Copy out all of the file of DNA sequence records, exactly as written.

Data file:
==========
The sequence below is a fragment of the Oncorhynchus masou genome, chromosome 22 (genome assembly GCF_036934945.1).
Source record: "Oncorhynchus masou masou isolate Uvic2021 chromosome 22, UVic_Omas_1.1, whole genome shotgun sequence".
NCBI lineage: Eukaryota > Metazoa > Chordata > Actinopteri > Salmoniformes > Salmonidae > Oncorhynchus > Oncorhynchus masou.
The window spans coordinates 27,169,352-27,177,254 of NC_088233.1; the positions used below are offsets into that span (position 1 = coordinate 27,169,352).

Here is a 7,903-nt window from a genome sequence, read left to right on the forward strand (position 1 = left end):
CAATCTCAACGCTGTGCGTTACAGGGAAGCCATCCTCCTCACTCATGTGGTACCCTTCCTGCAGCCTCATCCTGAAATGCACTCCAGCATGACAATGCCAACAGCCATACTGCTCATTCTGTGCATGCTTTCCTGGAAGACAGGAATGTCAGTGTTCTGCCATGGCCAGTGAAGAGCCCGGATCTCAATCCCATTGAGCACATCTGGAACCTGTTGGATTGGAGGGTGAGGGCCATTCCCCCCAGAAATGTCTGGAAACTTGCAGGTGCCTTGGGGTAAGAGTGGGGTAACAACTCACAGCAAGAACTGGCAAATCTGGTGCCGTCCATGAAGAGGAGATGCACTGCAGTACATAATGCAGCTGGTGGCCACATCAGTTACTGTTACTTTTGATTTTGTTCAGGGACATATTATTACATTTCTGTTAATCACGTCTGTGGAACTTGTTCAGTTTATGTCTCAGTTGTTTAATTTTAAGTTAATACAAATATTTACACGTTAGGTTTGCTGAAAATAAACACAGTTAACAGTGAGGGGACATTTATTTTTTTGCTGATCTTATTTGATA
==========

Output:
The sequence below is a fragment of the Oncorhynchus masou genome, chromosome 22 (genome assembly GCF_036934945.1).
Source record: "Oncorhynchus masou masou isolate Uvic2021 chromosome 22, UVic_Omas_1.1, whole genome shotgun sequence".
NCBI lineage: Eukaryota > Metazoa > Chordata > Actinopteri > Salmoniformes > Salmonidae > Oncorhynchus > Oncorhynchus masou.
The window spans coordinates 27,169,352-27,177,254 of NC_088233.1; the positions used below are offsets into that span (position 1 = coordinate 27,169,352).

Here is a 7,903-nt window from a genome sequence, read left to right on the forward strand (position 1 = left end):
CAATCTCAACGCTGTGCGTTACAGGGAAGCCATCCTCCTCACTCATGTGGTACCCTTCCTGCAGCCTCATCCTGAAATGCACTCCAGCATGACAATGCCAACAGCCATACTGCTCATTCTGTGCATGCTTTCCTGGAAGACAGGAATGTCAGTGTTCTGCCATGGCCAGTGAAGAGCCCGGATCTCAATCCCATTGAGCACATCTGGAACCTGTTGGATTGGAGGGTGAGGGCCATTCCCCCCAGAAATGTCTGGAAACTTGCAGGTGCCTTGGGGTAAGAGTGGGGTAACAACTCACAGCAAGAACTGGCAAATCTGGTGCCGTCCATGAAGAGGAGATGCACTGCAGTACATAATGCAGCTGGTGGCCACATCAGTTACTGTTACTTTTGATTTTGTTCAGGGACATATTATTACATTTCTGTTAATCACGTCTGTGGAACTTGTTCAGTTTATGTCTCAGTTGTTTAATTTTAAGTTAATACAAATATTTACACGTTAGGTTTGCTGAAAATAAACACAGTTAACAGTGAGGGGACATTTATTTTTTTGCTGATCTTATTTGATA